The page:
where \(S_0(t)\) is a fixed baseline survival function. These models are called “accelerated failure time” because, when \(\beta^{\top} \mathbf{x} > 0\), \(\exp\left(\beta^{\top} \mathbf{x}\right) \cdot t > t\), so the effect of the covariates is to accelerate the effective passage of time for the individual in question. The following plot illustrates this phenomenon using an exponential survival function.
In [5]:
S0 = sp.stats.expon.sf
In [6]:
fig, ax = plt.subplots(figsize=(8, 6))
t = np.linspace(0, 10, 100)
ax.plot(t, S0(5 * t),
label=r"$\beta^{\top} \mathbf{x} = \log\ 5$");
ax.plot(t, S0(2 * t),
label=r"$\beta^{\top} \mathbf{x} = \log\ 2$");
ax.plot(t, S0(t),
label=r"$\beta^{\top} \mathbf{x} = 0$ ($S_0$)");
ax.plot(t, S0(0.5 * t),
label=r"$\beta^{\top} \mathbf{x} = \log\ 2$");
ax.plot(t, S0(0.2 * t),
label=r"$\beta^{\top} \mathbf{x} = \log\ 5$");
ax.set_xlim(0, 10);
ax.set_xlabel(r"$t$");
ax.yaxis.set_major_formatter(pct_formatter);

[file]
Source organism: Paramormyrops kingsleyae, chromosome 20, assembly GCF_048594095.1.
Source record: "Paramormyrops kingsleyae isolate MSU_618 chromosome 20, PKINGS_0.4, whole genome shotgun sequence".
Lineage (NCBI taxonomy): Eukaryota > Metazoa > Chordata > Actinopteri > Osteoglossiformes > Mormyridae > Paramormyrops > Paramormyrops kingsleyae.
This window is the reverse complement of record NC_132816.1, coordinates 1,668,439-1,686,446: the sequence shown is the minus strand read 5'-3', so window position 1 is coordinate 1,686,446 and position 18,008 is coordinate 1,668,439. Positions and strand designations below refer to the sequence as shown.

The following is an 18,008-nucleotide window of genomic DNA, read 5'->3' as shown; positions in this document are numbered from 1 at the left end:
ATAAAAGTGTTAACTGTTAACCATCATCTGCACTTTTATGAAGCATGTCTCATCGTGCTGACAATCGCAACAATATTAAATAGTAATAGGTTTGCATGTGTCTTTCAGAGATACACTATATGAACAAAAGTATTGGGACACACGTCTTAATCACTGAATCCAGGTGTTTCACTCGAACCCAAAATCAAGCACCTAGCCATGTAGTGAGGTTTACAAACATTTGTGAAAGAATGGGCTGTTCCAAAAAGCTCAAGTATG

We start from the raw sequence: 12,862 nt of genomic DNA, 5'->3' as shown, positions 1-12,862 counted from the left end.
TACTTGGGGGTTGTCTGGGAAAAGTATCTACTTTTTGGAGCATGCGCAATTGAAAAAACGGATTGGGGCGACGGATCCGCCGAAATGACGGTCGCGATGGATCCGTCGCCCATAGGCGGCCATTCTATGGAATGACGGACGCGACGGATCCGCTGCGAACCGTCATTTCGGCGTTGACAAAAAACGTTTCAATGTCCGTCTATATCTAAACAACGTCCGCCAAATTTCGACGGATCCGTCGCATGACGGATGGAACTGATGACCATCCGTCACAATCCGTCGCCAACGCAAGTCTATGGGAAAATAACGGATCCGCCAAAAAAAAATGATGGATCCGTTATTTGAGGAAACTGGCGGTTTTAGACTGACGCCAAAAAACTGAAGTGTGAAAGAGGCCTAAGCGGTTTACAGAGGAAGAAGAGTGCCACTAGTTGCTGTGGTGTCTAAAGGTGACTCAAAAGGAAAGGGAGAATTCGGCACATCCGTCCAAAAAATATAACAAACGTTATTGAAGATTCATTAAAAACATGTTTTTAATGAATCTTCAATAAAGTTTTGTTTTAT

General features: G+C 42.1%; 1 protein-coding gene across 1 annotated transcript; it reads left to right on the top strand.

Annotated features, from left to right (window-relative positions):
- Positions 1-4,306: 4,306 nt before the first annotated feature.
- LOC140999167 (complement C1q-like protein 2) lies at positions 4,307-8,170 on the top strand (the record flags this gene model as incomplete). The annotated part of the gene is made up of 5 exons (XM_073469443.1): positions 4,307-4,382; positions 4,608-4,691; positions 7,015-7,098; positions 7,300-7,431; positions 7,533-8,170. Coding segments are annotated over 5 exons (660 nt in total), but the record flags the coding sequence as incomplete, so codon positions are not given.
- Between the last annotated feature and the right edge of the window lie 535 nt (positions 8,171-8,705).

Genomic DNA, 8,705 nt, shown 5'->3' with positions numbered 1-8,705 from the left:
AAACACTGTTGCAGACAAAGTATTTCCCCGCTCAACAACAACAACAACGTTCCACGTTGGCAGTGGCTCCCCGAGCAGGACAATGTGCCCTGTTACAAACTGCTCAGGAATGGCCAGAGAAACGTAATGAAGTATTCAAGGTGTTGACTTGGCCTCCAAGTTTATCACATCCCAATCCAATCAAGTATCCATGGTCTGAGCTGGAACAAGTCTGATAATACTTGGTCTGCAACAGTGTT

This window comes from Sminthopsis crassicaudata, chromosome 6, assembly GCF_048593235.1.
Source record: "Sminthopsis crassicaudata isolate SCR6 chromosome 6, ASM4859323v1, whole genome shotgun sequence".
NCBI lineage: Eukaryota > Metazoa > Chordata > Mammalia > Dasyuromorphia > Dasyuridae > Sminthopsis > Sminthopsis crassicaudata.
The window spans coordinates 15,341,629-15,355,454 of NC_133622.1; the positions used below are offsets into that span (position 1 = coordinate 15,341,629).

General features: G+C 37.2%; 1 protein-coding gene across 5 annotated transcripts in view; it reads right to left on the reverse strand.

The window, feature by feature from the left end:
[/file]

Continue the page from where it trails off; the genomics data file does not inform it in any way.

ax.set_ylim(0.025, 1);
ax.set_ylabel(r"Survival probability, $S(t\ \ \beta, \mathbf{x})$");
ax.legend(loc=1);
ax.set_title("Accelerated failure times");
Accelerated failure time models are equivalent to loglinear models for \(T\),
A choice of distribution for the error term \(\varepsilon\) determines baseline survival function, \(S_0\), of the accelerated failure time model. The following table shows the correspondence between the distribution of \(\varepsilon\) and \(S_0\) for several common accelerated failure time models.
Loglinear error distribution (\(\varepsilon\)) 
Baseline survival function (\(S_0\)) 

Extreme value (Gumbel)